Chloe Farahar (she/they) PhD
“I was diagnosed at age 32 after a lifetime of being told I am “weird”, “odd”, “stand-offish”, and “unapproachable”. I struggled to make friends, and experienced bouts of depression and constant anxiety. It was only once I realised I was Autistic that I found my “group of weird” – the Autistic community, and my new friend Annette. Together, Annette and I explored what being Autistic meant for us, and now we work together on projects and research to help other Autistics learn to find their “group of weird”. I hope that via Aucademy you too can find your place in the world.”
– Dr Chloe Farahar
Dr Chloe Farahar (they/she) completed a PhD in social psychology with a programme of research specifically attempting to improve the dominant discourse surrounding “mental illnesses” (neuro-divergences). Using social psychological theory, Chloe created, developed, and uses a play (Stigmaphrenia©; Farahar, 2012) about the neuro-divergent nature of what is currently (and incorrectly) referred to as “madness” and “mental illness” in order to improve public attitude and behaviour, but more importantly, perceptions of the self.
Chloe is currently a post-doctoral research on the Oxford-led ATTUNE project, exploring young people’s experience of mental health and adverse childhood experiences through participatory arts-based research, with a particular focus on innately neurodivergent young people (e.g., Autistic).
Dr Farahar has a chapter on the use of her play Stigmaphrenia to reduce mental health stigma in the July 2020 release of The Neurodiversity Reader: Exploring Concepts, Lived Experience and Implications for Practice, edited by Dr Damian Milton.
Dr Farahar writes about the importance of positive Autistic identity, culture, community, and space/s for wellbeing, in a recent university article and accompanying cartoon published by UCL and in Chapter 19 of the Milton & Ryan edited: The Routledge International Handbook of Critical Autism Studies.
Chloe and Annette contributed a chapter to Brown’s Lived Experiences of Ableism in Academia: Strategies for Inclusion in Higher Education, outlining the challenges Autistic academics are faced with.
While PhD students, Chloe and her friend and colleague, Annette Foster, together developed So, You’re Autistic (SYA)? at the University of Kent. SYA? is a pre- and post-diagnostic support for Autistics: a support programme teaching those with a diagnosis, awaiting a diagnosis, or self-diagnosed HOW to be their authentically Autistic selves – to understand what being Autistic means for YOU.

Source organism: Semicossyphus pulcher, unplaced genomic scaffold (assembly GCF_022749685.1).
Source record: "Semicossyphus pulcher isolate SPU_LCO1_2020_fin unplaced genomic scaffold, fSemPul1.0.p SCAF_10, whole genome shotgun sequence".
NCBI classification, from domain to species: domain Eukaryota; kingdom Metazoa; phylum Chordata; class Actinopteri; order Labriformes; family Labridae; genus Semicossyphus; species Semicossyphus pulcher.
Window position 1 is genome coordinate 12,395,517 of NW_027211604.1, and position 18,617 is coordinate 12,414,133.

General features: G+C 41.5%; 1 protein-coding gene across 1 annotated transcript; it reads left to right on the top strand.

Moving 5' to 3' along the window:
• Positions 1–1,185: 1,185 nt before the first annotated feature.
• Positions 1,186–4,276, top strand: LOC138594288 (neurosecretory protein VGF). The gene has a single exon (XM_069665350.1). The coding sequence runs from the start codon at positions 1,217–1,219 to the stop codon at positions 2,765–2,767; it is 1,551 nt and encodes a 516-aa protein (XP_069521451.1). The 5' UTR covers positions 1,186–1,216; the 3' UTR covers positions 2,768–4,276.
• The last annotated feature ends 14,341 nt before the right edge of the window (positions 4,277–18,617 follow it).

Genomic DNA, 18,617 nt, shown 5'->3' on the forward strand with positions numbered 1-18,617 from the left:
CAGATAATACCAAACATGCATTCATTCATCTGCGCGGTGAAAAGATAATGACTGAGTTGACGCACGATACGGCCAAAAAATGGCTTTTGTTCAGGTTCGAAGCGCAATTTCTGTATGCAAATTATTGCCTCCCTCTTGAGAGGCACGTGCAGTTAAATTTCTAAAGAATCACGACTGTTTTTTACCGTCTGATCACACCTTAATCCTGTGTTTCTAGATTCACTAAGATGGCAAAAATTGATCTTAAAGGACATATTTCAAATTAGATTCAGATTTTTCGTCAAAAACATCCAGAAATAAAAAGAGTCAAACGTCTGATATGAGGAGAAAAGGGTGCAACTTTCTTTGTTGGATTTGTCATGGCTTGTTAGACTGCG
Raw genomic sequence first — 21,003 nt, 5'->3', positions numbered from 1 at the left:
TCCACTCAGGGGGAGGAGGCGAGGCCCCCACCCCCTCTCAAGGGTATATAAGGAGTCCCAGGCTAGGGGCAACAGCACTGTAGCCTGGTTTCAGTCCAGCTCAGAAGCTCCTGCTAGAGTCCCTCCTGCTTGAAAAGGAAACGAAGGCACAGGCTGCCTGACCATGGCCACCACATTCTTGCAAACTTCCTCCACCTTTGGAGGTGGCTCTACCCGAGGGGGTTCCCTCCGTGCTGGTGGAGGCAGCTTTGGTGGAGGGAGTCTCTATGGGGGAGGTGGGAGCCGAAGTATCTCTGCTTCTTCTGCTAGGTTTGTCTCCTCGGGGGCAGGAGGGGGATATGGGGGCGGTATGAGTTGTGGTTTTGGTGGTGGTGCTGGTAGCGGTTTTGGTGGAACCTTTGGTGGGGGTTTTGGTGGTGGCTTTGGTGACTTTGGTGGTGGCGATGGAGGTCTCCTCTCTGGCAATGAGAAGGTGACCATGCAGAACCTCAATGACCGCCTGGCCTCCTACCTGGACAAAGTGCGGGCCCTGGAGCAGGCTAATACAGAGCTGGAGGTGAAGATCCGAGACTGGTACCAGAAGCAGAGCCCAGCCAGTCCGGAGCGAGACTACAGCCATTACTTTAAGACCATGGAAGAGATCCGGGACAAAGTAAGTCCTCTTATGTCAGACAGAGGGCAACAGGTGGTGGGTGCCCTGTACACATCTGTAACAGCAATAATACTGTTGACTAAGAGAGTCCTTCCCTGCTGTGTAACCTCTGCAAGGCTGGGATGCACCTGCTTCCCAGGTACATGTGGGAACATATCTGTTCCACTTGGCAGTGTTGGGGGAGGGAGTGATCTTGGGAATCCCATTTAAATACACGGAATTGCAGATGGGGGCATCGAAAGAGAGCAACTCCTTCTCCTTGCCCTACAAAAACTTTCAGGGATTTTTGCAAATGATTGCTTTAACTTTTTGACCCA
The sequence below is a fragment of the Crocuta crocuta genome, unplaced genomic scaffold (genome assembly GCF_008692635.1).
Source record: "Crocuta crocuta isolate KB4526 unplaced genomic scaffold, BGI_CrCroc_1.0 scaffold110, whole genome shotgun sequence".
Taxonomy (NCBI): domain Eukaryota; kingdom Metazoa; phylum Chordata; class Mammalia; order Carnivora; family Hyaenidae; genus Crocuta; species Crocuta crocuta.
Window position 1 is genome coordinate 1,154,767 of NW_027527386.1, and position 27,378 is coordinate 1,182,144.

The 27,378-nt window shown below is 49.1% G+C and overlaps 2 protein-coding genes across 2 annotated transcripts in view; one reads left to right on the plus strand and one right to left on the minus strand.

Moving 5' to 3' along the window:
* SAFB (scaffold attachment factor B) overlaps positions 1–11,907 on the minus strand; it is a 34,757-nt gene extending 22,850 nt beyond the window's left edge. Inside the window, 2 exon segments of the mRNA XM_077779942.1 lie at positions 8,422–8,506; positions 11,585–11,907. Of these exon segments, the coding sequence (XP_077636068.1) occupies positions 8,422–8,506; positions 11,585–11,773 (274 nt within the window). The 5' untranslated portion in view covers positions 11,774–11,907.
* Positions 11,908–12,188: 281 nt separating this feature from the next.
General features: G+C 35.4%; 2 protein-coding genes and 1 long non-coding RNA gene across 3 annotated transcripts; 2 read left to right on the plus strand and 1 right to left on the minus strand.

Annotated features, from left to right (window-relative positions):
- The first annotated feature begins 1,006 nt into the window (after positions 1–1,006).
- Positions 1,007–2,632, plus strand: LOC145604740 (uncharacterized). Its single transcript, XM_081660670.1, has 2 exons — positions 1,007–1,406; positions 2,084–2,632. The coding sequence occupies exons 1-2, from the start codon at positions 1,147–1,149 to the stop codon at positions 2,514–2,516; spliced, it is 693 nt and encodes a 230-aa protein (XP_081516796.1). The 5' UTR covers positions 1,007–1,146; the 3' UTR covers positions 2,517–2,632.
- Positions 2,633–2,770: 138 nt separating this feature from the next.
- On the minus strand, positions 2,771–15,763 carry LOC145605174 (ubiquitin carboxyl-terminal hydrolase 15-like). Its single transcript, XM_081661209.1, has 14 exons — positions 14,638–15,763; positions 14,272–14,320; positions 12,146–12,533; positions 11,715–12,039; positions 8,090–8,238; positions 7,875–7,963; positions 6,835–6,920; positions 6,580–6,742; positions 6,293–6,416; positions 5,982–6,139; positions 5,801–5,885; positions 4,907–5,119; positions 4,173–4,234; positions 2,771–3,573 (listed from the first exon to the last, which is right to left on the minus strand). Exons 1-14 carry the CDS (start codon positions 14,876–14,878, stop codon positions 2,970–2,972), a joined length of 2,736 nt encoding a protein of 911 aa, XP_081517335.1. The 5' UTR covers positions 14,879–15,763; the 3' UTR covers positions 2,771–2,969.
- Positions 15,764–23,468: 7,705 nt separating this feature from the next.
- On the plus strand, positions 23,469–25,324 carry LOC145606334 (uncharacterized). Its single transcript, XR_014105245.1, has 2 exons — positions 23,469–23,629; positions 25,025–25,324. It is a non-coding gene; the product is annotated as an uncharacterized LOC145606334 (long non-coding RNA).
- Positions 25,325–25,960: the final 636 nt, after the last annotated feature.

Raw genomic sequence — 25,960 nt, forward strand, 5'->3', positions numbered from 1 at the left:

Chloe and Annette developed the SYA? programme so that future Autistics do not have to figure out what being Autistic means alone – to explore what being Autistic means together.
More information can be found on her SYA? site.
Chloe’s play about the neuro-diversity of humanity has been performed in the UK and two educational establishments in the US. Chloe also carries out workshops educating diverse audiences about the power of language, and the need to move away from marginalising bio-medical language and the misconceptions it instils.
Chloe is always looking for collaborative endeavours to disseminate her play Stigmaphrenia©, as well as opportunities for academic collaboration, and is always happy to provide her workshops and talks for any audience.
Dr Chloe Farahar’s published work:
Farahar, C. (2021, June 25). A rose by any other name would smell…of stigma (or, the psychologically important difference between being a “person with autism” or an Autistic person). Retrieved from Unit for Stigma Research, University College London: https://blogs.ucl.ac.uk/stigma-research/2021/06/25/a-rose-by-any-other-name-would-smellof-stigma-or-the-psychologically-important-difference-between-being-a-person-with-autism-or-an-autistic-person-by-dr-chloe-farahar/
Farahar, C. (2021, May 13). How can we enable neurodivergent academics to thrive? Retrieved from London School of Economics and Political Science: https://blogs.lse.ac.uk/highereducation/2021/05/13/how-can-we-enable-neurodivergent-academics-to-thrive/
Farahar, C. (2022). Chapter Nineteen – Autistic identity, culture, community, and space for wellbeing. In D. Milton, & S. Ryan (Eds.), The Routledge International Handbook of Critical Autism Studies (1st ed.). Routledge.
Farahar, C., & Bishopp-Ford, L. (2020). Stigmaphrenia©: Reducing mental health stigma with a script about neurodiversity. In D. Milton (Ed.), The neurodiversity reader: Exploring concepts, lived experience and implications for practice. UK: Pavilion Publishing and Media Ltd.
Farahar, C., & Foster, A. (2021). #AutisticsInAcademia. In N. Brown (Ed.), Lived Experiences of Ableism in Academia: Strategies for Inclusion in Higher Education (pp. 197-215). Bristol, UK: Policy Press.
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